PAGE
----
Described as “a true WW1 time capsule” by the saleroom, the other ranks 02 pattern service dress tunic, 8th (Service) Battalion Somerset Light Infantry, was “untouched and just as it was hung up” after the war had ended.
It came complete with the original cloth battle insignia to both arms of the 63rd Brigade, 37th Infantry Division, including yellow horseshoe cloth formation sign for the 37th. Sergeants’ rank chevrons featured on both arms, one also with a metal Lewis Gunners proficiency badge on a blue circular backing cloth.
Three overseas service stripes were included on the lower sleeve and the other sleeve had two “charming field-made wound stripes”.
Above the breast pocket is the medal ribbon for the Military Medal awarded for bravery in the field.
The uniform even featured a twist cord lanyard and a original 1916 dated trench whistle with the leather whistle strap still fixed to the top tunic pocket button.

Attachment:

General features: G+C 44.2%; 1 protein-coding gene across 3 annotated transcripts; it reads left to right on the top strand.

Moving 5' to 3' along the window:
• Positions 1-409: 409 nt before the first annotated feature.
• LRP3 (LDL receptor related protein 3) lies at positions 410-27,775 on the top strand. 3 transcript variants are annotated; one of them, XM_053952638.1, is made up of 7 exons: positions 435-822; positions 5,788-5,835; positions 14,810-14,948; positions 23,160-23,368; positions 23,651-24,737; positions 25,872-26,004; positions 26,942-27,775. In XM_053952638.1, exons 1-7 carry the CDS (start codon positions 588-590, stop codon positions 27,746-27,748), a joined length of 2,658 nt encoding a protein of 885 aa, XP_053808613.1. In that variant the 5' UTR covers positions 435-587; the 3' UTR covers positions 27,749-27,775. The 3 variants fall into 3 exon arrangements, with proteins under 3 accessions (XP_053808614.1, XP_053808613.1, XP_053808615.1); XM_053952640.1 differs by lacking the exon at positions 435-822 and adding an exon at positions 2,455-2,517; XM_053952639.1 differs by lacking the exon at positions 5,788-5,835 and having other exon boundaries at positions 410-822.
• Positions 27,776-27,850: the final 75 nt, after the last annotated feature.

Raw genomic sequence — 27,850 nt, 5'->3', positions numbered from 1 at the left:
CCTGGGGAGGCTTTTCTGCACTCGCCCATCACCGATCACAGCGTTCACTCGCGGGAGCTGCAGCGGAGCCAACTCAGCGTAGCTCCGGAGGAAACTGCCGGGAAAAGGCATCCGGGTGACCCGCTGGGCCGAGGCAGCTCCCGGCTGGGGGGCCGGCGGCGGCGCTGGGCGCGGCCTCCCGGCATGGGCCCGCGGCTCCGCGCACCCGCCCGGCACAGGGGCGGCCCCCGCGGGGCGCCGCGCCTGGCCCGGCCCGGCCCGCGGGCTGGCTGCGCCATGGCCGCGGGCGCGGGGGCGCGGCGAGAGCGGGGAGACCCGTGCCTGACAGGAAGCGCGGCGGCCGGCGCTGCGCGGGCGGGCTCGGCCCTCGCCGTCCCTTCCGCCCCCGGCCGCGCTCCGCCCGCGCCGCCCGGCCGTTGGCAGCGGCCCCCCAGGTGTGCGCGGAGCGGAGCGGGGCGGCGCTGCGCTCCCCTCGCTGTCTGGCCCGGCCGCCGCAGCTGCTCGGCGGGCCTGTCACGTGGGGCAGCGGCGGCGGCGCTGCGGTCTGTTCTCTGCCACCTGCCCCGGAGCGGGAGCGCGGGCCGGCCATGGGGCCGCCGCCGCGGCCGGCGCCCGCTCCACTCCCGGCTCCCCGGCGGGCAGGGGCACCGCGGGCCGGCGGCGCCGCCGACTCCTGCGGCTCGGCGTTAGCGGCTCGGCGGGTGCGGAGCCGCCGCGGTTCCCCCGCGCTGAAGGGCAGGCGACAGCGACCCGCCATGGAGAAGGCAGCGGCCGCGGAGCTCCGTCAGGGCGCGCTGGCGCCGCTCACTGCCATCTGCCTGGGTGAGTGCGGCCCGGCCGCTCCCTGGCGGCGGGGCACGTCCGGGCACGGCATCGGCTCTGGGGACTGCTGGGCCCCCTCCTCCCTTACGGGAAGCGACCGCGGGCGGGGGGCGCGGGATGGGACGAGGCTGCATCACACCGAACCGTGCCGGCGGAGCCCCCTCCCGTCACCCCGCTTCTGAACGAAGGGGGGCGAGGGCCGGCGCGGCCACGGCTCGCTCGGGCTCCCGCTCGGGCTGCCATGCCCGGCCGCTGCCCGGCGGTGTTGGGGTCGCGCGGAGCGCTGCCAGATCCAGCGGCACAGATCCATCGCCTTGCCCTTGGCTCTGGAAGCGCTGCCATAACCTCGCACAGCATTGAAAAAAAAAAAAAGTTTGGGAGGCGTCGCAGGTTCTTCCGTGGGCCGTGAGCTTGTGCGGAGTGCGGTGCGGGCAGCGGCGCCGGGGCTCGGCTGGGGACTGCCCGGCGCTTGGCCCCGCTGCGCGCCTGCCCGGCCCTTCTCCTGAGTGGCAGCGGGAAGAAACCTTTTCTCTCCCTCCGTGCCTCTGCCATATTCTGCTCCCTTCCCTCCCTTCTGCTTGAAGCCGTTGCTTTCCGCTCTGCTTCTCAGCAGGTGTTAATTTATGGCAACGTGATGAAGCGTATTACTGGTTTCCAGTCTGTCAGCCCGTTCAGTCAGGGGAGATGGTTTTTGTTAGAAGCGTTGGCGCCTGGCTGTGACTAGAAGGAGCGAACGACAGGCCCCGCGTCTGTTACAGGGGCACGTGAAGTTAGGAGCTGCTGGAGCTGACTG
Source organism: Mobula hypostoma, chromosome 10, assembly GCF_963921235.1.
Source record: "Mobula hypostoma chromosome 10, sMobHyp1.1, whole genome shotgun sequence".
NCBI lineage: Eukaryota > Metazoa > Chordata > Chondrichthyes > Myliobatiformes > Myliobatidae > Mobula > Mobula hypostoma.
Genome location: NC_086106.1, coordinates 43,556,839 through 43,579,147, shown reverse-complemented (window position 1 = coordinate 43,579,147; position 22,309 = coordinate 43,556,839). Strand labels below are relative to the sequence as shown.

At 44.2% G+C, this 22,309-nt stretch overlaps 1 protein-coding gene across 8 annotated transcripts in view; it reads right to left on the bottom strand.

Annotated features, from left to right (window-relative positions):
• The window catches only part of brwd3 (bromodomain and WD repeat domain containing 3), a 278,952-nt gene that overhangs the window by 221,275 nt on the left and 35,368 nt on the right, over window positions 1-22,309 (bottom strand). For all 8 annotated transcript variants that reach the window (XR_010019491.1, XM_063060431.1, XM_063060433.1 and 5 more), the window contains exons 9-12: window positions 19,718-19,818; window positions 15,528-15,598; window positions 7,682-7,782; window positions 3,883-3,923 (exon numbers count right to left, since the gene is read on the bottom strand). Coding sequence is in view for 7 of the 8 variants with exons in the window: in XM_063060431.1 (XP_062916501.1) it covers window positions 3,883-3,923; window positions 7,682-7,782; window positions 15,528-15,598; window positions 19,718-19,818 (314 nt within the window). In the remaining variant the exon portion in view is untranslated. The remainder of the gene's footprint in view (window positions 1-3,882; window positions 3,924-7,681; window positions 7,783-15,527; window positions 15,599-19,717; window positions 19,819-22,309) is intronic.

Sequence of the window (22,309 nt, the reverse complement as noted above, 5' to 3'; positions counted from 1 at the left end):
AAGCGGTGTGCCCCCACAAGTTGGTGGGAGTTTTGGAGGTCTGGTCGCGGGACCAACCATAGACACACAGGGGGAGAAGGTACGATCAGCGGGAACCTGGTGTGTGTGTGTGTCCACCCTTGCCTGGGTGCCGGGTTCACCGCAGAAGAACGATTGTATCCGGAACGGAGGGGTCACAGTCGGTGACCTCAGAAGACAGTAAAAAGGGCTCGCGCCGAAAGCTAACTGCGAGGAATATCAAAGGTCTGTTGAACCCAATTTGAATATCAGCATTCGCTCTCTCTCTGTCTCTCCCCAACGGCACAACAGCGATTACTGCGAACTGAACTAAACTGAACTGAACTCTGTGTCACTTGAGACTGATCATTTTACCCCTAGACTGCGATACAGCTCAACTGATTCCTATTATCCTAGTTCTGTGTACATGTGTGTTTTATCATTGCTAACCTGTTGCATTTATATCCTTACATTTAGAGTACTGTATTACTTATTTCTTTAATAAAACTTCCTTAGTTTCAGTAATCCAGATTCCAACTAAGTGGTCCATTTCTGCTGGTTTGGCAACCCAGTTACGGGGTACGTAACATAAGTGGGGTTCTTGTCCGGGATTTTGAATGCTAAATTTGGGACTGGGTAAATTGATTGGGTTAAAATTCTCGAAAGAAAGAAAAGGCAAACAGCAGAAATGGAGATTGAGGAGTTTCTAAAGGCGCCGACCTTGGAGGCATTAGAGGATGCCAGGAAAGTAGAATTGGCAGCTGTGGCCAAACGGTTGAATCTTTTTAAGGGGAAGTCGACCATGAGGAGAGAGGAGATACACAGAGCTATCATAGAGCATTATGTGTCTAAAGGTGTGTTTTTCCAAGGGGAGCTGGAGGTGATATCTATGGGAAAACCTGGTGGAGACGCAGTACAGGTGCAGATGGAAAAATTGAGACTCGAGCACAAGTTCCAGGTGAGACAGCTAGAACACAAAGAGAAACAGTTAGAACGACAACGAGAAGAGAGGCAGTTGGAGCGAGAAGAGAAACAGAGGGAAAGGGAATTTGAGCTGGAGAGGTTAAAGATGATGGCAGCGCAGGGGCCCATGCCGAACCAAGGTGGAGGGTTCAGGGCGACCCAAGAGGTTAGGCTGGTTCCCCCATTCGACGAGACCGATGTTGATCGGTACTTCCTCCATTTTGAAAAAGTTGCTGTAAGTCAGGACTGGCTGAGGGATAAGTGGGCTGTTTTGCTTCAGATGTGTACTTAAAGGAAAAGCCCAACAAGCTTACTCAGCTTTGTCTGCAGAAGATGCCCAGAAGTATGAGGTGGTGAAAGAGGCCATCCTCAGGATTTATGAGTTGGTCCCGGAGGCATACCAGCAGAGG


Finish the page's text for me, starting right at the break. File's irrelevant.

C&T added: “The tunic does sadly have some moth damage but this all adds to the character of the tunic. It is incredibly rare to find First World War other ranks tunics with the original battle insignia still in place as many of these tunics were destroyed once they come off the front line in 1918 and were replaced with the walking-out pattern tunic which mostly appear on the market today.”
The tunic can be seen on the front cover of the reference book WW1 British Battle Insignia by Military Mode publishing.
It doubled the low estimate to sell for £4000.
The 7th Battalion Parachute Regiment was formed from the 10th Battalion Somerset Light Infantry in November 1942.
Bearing an original formation sign, an “excellent example of an early fibre rim pattern steel combat helmet of the airborne forces” took £11,500 from an online bidder against an estimate of £2000-3000.
Showing some service wear, it retained much of the original combat paint finish and came complete with the original 1942 dated liner system and the leather harness chinstraps.
The 7th Bn jumped into Normandy on D-Day, was later deployed during the Ardennes offensive and served in Operation Varsity, where they jumped across the Rhine under enemy fire.